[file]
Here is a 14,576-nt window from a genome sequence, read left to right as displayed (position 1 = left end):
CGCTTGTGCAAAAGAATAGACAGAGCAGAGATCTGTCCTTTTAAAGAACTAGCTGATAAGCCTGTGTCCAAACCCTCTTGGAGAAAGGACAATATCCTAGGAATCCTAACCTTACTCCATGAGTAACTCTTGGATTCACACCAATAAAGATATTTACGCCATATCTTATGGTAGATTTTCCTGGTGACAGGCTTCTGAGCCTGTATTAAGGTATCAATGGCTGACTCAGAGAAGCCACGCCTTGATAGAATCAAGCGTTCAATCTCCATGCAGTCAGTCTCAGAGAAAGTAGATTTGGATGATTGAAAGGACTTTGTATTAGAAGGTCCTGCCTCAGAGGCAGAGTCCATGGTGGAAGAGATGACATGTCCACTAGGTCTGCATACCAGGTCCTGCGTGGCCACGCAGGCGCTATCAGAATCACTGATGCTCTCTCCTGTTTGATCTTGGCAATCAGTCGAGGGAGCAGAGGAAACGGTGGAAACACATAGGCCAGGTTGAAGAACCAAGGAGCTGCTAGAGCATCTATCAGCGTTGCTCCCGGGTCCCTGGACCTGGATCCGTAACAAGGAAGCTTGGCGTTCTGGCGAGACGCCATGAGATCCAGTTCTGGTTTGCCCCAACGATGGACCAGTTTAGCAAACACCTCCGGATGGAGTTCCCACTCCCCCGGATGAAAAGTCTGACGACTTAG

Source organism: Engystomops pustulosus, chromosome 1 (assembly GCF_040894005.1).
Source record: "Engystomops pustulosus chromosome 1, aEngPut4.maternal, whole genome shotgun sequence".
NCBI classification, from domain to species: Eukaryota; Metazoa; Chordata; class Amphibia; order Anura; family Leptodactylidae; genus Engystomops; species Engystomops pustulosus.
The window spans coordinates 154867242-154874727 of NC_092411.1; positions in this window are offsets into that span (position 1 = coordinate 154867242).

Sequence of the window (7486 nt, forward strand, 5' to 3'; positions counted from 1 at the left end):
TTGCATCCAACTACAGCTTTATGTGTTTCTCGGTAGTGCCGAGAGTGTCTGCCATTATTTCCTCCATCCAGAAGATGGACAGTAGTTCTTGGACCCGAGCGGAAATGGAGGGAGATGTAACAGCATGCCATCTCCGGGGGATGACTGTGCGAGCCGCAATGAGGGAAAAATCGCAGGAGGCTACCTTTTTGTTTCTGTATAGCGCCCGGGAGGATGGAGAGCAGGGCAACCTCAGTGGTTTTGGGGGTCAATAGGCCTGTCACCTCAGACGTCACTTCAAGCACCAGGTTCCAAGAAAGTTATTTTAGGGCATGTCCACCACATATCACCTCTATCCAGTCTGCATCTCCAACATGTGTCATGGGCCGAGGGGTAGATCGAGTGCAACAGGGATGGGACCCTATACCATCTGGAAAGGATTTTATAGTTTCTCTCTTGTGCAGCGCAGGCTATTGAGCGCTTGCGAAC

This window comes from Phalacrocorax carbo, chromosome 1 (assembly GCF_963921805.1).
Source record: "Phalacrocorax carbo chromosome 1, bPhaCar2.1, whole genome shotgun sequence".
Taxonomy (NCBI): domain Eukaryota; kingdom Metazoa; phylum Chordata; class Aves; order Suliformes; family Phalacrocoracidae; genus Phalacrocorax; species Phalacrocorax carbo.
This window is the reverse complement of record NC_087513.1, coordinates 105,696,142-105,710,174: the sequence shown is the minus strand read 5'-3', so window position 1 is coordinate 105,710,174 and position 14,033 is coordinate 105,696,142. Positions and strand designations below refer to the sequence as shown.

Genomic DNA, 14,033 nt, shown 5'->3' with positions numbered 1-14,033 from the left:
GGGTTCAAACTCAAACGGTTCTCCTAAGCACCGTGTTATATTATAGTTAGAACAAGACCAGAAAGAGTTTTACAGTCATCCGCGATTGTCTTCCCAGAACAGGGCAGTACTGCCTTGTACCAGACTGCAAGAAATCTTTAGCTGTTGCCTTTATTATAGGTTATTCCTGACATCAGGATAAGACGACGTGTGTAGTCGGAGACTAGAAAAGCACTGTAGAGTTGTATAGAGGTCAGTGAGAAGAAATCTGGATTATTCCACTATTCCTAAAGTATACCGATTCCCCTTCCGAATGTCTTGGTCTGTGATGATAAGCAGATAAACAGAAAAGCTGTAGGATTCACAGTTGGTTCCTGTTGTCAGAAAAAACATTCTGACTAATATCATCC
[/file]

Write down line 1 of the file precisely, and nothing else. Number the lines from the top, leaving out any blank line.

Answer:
Here is a 14,576-nt window from a genome sequence, read left to right as displayed (position 1 = left end):